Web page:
NiftyImages REST API

With the NiftyImages API you can query widget/user/image stats enabling an automated way for you to sync data or pass on impression costs to your widget users.

The API is entirely HTTP-based

Methods to retrieve data require a GET request. Methods that create or update data require a POST or PUT request. A DELETE request is also accepted for methods that destroy data. API Methods that require a particular HTTP method will return an error if you do not make your request with the correct one. HTTP Response Codes are meaningful:

  • 200 OK : The call was successful
  • 201 Created : The resource was successfully created
  • 400 Bad Request : The request was invalid. Examine the message body for details.
  • 401 Unauthorized : The API Key was missing or invalid
  • 404 Not Found : The resource you are trying to GET, UPDATE or DELETE was not found. Examine the message body for details.
  • 500 Internal Server Error : An unhandled exception occured on the server. Please wait and try your request again.


The NiftyImages API only supports JSON. So instead of XML, HTTP POST parameters, or other serialization formats, all POST or PUT requests required a valid JSON object for the body. Every API call response includes headers and an optional JSON-formatted body.

The resource references an documentation will provide response details about the call, but the following example shows the type of JSON-formatted response to expect from the Widgets endpoint:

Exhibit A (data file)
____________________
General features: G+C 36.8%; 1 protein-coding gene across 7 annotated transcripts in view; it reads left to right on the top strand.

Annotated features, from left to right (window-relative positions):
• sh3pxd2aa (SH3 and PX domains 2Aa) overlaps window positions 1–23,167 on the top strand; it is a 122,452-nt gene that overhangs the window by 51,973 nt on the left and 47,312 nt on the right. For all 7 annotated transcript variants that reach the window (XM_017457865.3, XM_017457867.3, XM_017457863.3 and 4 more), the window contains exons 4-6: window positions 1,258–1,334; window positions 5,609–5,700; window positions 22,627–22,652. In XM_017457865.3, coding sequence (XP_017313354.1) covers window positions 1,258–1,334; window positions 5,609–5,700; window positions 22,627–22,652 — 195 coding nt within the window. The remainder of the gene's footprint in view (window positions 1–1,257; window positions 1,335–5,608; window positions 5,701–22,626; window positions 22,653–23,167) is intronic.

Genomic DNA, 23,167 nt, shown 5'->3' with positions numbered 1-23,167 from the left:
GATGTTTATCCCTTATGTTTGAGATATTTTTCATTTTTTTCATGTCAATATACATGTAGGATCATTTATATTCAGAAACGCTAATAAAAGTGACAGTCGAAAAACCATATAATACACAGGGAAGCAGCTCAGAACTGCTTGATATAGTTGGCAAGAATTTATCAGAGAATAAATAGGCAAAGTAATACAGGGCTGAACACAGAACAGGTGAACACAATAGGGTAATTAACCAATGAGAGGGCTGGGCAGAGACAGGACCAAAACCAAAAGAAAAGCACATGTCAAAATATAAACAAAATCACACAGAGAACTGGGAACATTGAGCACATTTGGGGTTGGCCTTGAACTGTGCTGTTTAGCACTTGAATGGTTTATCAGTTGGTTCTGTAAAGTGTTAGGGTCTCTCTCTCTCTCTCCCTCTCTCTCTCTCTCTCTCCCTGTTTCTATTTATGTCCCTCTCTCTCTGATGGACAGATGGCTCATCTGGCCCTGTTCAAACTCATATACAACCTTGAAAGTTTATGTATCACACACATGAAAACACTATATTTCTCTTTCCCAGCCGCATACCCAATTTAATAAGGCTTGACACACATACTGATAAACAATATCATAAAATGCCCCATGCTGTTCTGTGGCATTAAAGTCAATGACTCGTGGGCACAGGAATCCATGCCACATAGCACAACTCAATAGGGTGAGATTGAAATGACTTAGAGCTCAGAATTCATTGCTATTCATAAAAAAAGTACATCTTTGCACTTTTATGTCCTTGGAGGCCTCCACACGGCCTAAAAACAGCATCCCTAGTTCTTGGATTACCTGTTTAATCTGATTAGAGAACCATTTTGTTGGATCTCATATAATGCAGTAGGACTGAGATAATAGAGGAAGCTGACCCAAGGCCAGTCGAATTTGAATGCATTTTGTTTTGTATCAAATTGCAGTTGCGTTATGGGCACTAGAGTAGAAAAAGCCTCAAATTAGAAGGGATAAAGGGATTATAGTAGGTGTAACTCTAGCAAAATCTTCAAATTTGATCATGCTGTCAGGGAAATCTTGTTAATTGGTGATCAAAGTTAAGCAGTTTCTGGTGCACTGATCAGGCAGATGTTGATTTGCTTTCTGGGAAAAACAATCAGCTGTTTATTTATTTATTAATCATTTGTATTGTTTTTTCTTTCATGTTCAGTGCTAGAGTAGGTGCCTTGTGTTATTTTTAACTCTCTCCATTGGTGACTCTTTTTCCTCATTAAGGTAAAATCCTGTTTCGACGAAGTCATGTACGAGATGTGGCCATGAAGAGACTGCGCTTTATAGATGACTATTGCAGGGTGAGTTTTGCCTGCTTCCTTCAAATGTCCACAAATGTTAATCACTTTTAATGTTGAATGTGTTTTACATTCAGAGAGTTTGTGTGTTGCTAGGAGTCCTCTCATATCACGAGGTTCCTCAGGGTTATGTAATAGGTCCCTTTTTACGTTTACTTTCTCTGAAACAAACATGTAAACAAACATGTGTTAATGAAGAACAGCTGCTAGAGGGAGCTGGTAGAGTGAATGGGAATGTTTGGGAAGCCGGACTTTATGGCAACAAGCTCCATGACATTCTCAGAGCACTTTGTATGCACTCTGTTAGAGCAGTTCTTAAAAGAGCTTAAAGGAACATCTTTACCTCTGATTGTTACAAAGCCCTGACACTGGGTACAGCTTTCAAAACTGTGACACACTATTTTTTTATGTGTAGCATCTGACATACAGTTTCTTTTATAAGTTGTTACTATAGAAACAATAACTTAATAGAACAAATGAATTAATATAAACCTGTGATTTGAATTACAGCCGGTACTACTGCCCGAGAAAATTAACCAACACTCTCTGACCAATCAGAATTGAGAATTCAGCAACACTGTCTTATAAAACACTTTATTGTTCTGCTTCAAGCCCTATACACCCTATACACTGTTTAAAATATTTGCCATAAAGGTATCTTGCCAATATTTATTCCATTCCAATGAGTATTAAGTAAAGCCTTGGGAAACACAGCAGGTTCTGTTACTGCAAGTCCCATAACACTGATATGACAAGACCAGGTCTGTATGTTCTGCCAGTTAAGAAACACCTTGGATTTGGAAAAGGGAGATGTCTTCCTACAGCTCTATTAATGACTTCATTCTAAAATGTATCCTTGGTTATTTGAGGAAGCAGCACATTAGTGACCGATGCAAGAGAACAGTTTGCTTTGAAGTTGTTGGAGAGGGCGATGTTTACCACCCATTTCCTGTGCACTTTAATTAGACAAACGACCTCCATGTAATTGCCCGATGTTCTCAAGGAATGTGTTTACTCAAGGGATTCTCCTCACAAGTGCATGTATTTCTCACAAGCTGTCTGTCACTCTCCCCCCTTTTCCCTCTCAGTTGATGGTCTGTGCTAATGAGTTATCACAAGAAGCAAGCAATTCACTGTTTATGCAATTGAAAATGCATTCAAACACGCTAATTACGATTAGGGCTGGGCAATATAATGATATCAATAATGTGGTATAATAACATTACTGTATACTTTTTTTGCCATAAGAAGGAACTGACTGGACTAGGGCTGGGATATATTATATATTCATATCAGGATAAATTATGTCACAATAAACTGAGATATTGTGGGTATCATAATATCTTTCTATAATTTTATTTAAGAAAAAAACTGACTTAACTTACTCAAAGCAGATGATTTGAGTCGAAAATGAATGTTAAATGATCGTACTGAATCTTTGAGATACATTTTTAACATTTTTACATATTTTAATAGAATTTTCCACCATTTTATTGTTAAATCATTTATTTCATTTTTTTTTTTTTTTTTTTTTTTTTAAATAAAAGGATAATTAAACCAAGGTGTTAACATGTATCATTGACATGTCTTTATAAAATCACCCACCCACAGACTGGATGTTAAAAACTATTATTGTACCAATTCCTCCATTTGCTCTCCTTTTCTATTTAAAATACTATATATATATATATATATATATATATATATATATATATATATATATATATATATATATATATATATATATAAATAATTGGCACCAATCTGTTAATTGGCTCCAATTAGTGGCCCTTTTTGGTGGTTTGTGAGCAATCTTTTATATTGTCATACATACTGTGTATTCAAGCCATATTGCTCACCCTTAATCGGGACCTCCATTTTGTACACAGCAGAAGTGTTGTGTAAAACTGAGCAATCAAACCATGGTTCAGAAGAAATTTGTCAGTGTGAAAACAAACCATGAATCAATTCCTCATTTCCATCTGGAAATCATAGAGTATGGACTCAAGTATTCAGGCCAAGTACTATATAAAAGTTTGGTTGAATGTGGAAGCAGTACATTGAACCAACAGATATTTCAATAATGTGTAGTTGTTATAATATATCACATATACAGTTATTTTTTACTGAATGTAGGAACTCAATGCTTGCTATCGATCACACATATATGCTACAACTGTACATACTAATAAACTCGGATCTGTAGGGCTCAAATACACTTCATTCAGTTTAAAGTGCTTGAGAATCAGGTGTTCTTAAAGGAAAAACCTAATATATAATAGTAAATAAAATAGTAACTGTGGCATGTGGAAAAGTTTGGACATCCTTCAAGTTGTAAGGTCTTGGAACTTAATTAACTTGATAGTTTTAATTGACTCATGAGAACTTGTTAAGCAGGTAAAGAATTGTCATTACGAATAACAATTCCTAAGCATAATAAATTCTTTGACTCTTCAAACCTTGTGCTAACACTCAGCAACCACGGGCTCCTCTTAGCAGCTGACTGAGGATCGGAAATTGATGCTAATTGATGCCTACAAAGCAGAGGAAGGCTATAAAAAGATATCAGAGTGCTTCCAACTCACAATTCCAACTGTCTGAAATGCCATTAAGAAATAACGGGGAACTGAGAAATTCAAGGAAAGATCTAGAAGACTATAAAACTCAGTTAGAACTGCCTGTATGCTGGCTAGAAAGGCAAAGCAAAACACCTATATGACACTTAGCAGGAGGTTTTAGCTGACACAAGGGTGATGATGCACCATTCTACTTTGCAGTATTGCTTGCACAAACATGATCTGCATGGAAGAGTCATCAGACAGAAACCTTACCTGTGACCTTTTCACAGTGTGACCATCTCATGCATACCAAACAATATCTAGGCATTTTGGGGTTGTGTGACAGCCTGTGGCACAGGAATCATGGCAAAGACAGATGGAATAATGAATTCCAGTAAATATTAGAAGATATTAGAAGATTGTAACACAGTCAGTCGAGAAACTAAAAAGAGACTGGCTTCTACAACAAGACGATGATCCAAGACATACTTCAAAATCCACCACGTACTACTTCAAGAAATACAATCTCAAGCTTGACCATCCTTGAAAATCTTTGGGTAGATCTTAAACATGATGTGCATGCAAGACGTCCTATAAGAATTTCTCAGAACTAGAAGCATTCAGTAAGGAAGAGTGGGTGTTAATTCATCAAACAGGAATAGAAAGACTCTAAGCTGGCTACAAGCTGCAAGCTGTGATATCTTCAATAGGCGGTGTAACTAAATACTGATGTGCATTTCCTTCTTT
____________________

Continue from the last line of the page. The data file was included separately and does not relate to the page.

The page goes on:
"Name": "CKEditor Widget",
    "WidgetKey": "153607b3-da74-48ed-a579-d2d2430a7578"
    "Name": "TinyMCE Widget",
    "WidgetKey": "729c4159-2837-4817-b1d4-104a7ee279b3"
    "Name": "Internal Widget",
    "WidgetKey": "61e1b493-0c56-479f-bc15-259e26e94fcc"

Date Format

All dates will be formatted using ISO 8601 (e.g. 2016-03-12T12:00Z). JSON properties will be formatted that way and we will expect All QueryString Parameters to be formatted that way also.

Example Response Body:

    "Name": "My First Widget",
    "CreateDate": "2016-02-10T11:23Z"

Example Request Variable:



A valid API Key is required for every request. There are three different ways you can pass in the API Key, use whichever is easiest for your environment. While the rest of the documentation samples use option 1 below, each method will work the same.

1 HTTP Header

Below is an example of putting the API Key inside the HTTP Header of the request

HTTP Header Sample Request

2 Query String

Below is an example of putting the API Key in the query string

Query String Sample Request

2 Basic Authentication

Below is an example of using HTTP Basic Authentication to authenticate requests. The username field can be any dummy value, and the password should be the API Key. Given a username "hope" and an API Key "67c27802-f234-4196-b44c-460245d4978e" you would Base64 encode "hope:67c27802-f234-4196-b44c-460245d4978e" resulting in the value aG9wZTo2N2MyNzgwMi1mMjM0LTQxOTYtYjQ0Yy00NjAyNDVkNDk3OGU=.

HTTP Header Sample Request
Authorization: Basic aG9wZTo2N2MyNzgwMi1mMjM0LTQxOTYtYjQ0Yy00NjAyNDVkNDk3OGU=
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